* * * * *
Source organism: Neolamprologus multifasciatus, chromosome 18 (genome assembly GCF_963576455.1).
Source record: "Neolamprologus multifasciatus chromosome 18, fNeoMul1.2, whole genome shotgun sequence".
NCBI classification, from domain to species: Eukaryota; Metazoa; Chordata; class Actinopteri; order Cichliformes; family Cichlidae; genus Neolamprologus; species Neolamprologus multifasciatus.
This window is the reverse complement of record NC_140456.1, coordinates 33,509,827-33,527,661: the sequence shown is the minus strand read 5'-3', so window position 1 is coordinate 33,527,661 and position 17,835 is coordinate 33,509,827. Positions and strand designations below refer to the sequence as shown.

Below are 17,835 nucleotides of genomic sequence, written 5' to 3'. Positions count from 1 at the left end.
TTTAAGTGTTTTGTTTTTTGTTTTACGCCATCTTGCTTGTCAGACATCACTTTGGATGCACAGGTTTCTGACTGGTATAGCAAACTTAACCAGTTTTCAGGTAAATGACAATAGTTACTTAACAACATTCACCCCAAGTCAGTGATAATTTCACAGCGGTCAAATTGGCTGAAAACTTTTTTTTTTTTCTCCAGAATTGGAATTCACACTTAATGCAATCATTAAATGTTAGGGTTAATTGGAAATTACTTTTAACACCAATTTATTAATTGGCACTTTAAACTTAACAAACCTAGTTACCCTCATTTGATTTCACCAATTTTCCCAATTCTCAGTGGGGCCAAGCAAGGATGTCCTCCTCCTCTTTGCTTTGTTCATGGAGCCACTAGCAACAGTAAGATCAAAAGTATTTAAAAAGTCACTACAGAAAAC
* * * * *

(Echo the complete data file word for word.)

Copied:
Source organism: Neolamprologus multifasciatus, chromosome 18 (genome assembly GCF_963576455.1).
Source record: "Neolamprologus multifasciatus chromosome 18, fNeoMul1.2, whole genome shotgun sequence".
NCBI classification, from domain to species: Eukaryota; Metazoa; Chordata; class Actinopteri; order Cichliformes; family Cichlidae; genus Neolamprologus; species Neolamprologus multifasciatus.
This window is the reverse complement of record NC_140456.1, coordinates 33,509,827-33,527,661: the sequence shown is the minus strand read 5'-3', so window position 1 is coordinate 33,527,661 and position 17,835 is coordinate 33,509,827. Positions and strand designations below refer to the sequence as shown.

Below are 17,835 nucleotides of genomic sequence, written 5' to 3'. Positions count from 1 at the left end.
TTTAAGTGTTTTGTTTTTTGTTTTACGCCATCTTGCTTGTCAGACATCACTTTGGATGCACAGGTTTCTGACTGGTATAGCAAACTTAACCAGTTTTCAGGTAAATGACAATAGTTACTTAACAACATTCACCCCAAGTCAGTGATAATTTCACAGCGGTCAAATTGGCTGAAAACTTTTTTTTTTTTCTCCAGAATTGGAATTCACACTTAATGCAATCATTAAATGTTAGGGTTAATTGGAAATTACTTTTAACACCAATTTATTAATTGGCACTTTAAACTTAACAAACCTAGTTACCCTCATTTGATTTCACCAATTTTCCCAATTCTCAGTGGGGCCAAGCAAGGATGTCCTCCTCCTCTTTGCTTTGTTCATGGAGCCACTAGCAACAGTAAGATCAAAAGTATTTAAAAAGTCACTACAGAAAAC